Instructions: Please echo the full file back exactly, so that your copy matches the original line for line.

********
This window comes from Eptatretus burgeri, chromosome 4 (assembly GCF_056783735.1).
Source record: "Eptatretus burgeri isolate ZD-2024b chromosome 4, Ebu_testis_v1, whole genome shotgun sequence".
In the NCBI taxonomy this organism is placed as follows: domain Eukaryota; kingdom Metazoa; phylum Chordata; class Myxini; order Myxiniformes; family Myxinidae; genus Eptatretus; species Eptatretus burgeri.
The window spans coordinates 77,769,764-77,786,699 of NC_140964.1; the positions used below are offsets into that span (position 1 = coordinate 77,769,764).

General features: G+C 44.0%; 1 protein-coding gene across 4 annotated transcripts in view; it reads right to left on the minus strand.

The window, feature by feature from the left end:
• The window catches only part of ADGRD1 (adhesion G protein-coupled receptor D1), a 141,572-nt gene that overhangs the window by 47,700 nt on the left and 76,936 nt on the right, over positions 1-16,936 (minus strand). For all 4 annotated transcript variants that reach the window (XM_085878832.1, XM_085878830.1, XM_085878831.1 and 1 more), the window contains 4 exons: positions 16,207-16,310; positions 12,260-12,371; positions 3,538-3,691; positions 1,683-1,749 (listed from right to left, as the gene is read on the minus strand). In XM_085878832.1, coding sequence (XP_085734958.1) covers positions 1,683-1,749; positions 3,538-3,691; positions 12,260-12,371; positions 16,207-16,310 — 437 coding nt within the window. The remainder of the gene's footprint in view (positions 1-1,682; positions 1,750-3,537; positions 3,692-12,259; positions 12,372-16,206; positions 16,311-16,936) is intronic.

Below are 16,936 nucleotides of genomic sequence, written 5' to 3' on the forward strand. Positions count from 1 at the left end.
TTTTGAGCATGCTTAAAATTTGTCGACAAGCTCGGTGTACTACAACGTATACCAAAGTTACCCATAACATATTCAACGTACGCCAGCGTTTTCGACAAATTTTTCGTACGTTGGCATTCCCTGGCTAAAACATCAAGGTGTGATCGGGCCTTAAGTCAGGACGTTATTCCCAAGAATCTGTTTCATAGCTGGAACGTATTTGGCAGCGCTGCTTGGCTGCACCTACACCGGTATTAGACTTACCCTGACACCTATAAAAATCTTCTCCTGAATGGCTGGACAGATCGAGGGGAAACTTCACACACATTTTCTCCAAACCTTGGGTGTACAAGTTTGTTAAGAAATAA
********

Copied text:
This window comes from Eptatretus burgeri, chromosome 4 (assembly GCF_056783735.1).
Source record: "Eptatretus burgeri isolate ZD-2024b chromosome 4, Ebu_testis_v1, whole genome shotgun sequence".
In the NCBI taxonomy this organism is placed as follows: domain Eukaryota; kingdom Metazoa; phylum Chordata; class Myxini; order Myxiniformes; family Myxinidae; genus Eptatretus; species Eptatretus burgeri.
The window spans coordinates 77,769,764-77,786,699 of NC_140964.1; the positions used below are offsets into that span (position 1 = coordinate 77,769,764).

General features: G+C 44.0%; 1 protein-coding gene across 4 annotated transcripts in view; it reads right to left on the minus strand.

The window, feature by feature from the left end:
• The window catches only part of ADGRD1 (adhesion G protein-coupled receptor D1), a 141,572-nt gene that overhangs the window by 47,700 nt on the left and 76,936 nt on the right, over positions 1-16,936 (minus strand). For all 4 annotated transcript variants that reach the window (XM_085878832.1, XM_085878830.1, XM_085878831.1 and 1 more), the window contains 4 exons: positions 16,207-16,310; positions 12,260-12,371; positions 3,538-3,691; positions 1,683-1,749 (listed from right to left, as the gene is read on the minus strand). In XM_085878832.1, coding sequence (XP_085734958.1) covers positions 1,683-1,749; positions 3,538-3,691; positions 12,260-12,371; positions 16,207-16,310 — 437 coding nt within the window. The remainder of the gene's footprint in view (positions 1-1,682; positions 1,750-3,537; positions 3,692-12,259; positions 12,372-16,206; positions 16,311-16,936) is intronic.

Below are 16,936 nucleotides of genomic sequence, written 5' to 3' on the forward strand. Positions count from 1 at the left end.
TTTTGAGCATGCTTAAAATTTGTCGACAAGCTCGGTGTACTACAACGTATACCAAAGTTACCCATAACATATTCAACGTACGCCAGCGTTTTCGACAAATTTTTCGTACGTTGGCATTCCCTGGCTAAAACATCAAGGTGTGATCGGGCCTTAAGTCAGGACGTTATTCCCAAGAATCTGTTTCATAGCTGGAACGTATTTGGCAGCGCTGCTTGGCTGCACCTACACCGGTATTAGACTTACCCTGACACCTATAAAAATCTTCTCCTGAATGGCTGGACAGATCGAGGGGAAACTTCACACACATTTTCTCCAAACCTTGGGTGTACAAGTTTGTTAAGAAATAA